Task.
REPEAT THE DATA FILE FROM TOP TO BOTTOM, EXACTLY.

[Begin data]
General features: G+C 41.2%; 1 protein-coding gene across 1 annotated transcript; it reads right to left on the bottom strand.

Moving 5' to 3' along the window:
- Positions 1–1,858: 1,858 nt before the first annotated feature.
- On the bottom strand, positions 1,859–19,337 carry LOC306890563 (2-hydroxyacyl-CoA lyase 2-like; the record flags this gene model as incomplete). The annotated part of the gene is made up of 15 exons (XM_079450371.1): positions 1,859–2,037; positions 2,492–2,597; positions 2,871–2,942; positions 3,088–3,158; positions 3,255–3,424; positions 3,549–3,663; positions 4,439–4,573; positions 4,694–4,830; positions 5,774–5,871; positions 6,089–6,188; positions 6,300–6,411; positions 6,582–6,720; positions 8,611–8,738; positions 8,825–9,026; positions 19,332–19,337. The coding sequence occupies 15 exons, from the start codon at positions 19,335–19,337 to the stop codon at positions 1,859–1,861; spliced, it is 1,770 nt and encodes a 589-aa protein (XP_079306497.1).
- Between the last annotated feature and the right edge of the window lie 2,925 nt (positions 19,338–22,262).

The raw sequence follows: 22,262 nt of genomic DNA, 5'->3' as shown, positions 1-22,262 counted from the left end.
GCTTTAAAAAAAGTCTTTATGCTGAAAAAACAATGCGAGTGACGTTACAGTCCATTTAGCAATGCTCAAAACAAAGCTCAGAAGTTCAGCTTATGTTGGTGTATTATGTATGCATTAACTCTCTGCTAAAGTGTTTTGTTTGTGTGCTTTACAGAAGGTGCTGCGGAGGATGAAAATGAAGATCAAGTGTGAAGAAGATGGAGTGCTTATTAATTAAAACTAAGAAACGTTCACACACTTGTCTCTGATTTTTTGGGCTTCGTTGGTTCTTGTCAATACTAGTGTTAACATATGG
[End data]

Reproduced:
General features: G+C 41.2%; 1 protein-coding gene across 1 annotated transcript; it reads right to left on the bottom strand.

Moving 5' to 3' along the window:
- Positions 1–1,858: 1,858 nt before the first annotated feature.
- On the bottom strand, positions 1,859–19,337 carry LOC306890563 (2-hydroxyacyl-CoA lyase 2-like; the record flags this gene model as incomplete). The annotated part of the gene is made up of 15 exons (XM_079450371.1): positions 1,859–2,037; positions 2,492–2,597; positions 2,871–2,942; positions 3,088–3,158; positions 3,255–3,424; positions 3,549–3,663; positions 4,439–4,573; positions 4,694–4,830; positions 5,774–5,871; positions 6,089–6,188; positions 6,300–6,411; positions 6,582–6,720; positions 8,611–8,738; positions 8,825–9,026; positions 19,332–19,337. The coding sequence occupies 15 exons, from the start codon at positions 19,335–19,337 to the stop codon at positions 1,859–1,861; spliced, it is 1,770 nt and encodes a 589-aa protein (XP_079306497.1).
- Between the last annotated feature and the right edge of the window lie 2,925 nt (positions 19,338–22,262).

The raw sequence follows: 22,262 nt of genomic DNA, 5'->3' as shown, positions 1-22,262 counted from the left end.
GCTTTAAAAAAAGTCTTTATGCTGAAAAAACAATGCGAGTGACGTTACAGTCCATTTAGCAATGCTCAAAACAAAGCTCAGAAGTTCAGCTTATGTTGGTGTATTATGTATGCATTAACTCTCTGCTAAAGTGTTTTGTTTGTGTGCTTTACAGAAGGTGCTGCGGAGGATGAAAATGAAGATCAAGTGTGAAGAAGATGGAGTGCTTATTAATTAAAACTAAGAAACGTTCACACACTTGTCTCTGATTTTTTGGGCTTCGTTGGTTCTTGTCAATACTAGTGTTAACATATGG